“I was young when I faced the harsh reality of children, my age, my colour and no different to me were struggling with the basic aspects of life, while I had everything.”

Your previous single Speed Out gained recognition on BBC Introducing. How has that success influenced your approach to your latest release, For Robert, both musically and thematically?

I was honoured to gain recognition for the track from BBC introducing and other outlets and extend my deepest gratitude and blessings to everyone who listened for making the vision get one step closer to being a reality. After the track has been picked up the next few releases were definitely strategised to be able to maximise outreach with the help of my amazing team music gateway. For Robert was a track that was very close to my heart and addressed the racism and injustice that is prevalent in air all over the world in many shapes and forms, emphasising discrimination of the colour and race of individuals specifically. So the main push for ‘For Robert’, was making sure that his story was heard over anything bringing it to light.

For Robert deals with the injustice of a man who was wrongly convicted. What motivated you to talk about this matter in your music, and what message do you hope people take away from the song and its accompanying visuals?

This is a topic that is very close to my heart and I wish to emphasise through this track that, these labels in society of race, colour and creed cause division and hurt and is an endless cycle giving rise to hate. Love is more natural to the heart and love will light the way in any scenario. The majority choose to see people for their labels using just their eyes, but if one chose to look through their heart, the world would be a beautiful place. I will always strive against injustice of any kind and this is the main point of my music as a whole; to be a voice for the silenced

Your music often blends spoken word with contemporary rap elements. Can you share more about your creative process when crafting your unique sound, and what influences inspire your lyrical content?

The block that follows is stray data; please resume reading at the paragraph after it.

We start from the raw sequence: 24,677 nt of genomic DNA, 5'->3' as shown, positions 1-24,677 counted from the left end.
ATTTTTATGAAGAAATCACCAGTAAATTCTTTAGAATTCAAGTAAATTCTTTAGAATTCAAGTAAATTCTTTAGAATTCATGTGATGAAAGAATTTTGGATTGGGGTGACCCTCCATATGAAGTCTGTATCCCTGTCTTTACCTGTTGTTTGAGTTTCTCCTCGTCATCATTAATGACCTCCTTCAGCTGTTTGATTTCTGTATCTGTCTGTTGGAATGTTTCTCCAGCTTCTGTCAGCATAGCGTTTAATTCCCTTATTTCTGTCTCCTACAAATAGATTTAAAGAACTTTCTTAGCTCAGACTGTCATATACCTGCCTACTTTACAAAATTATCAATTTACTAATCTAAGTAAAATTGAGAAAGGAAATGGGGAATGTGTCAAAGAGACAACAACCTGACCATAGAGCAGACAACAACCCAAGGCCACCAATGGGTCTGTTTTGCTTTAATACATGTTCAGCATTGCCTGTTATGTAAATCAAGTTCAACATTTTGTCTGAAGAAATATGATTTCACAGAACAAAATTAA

I couldn’t tell you what first propagated this type of blend but I think it has something to do with my love of poetry and studying greats of poetry and spoken word like the likes of Maya Angelou for example. Music, rap and spoken word are one in the same, each respectively powerful, but in unison a vessel for touching hearts. In terms of the process, it is always what does the lyrics and the meaning behind them the most justice how it can be delivered to hearts of people in the most emphatic way. My lyrical influences would endlessly extensive, from every genre of music, spoken word and poetry to speeches of freedom fighters, pioneers of justice and pioneers of human rights.

Where do you see yourself in five years, both musically and personally?

Music is just a platform for me to be able to get a place where I can speak about these worldly issues and not only bring them to light but to share a certain perspective of loving compassion where these labels in society are overlooked and to see the beauty in the oneness of the one human heart and soul to another. Striving to be a voice for those silenced and promoting love at every junction as that is what makes the heart of the world less heavy.

Where do you think your music fits in today’s world?

Exactly where it will need to fit to hit the hearts of those who it is meant to hit.

In case you were stuck on a desert island, which three albums would you select to find washed up on the shore?

This is probably the hardest question on here.

  1. Motown Greatest hits
  2. Kind of blues – Miles Davis
  3. Exodus – Bob Marley
  4. 2014 Forest Hill’s Drive – J Cole
  5. All-Amerikkkan – Bada$$

I’m sorry I couldn’t pick three

What are your plans for the rest of this year?

Keep pushing with the message through the music, and hopefully, graduate medical school and get to the beginning of the journey.

©FM

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vibsavechildren.org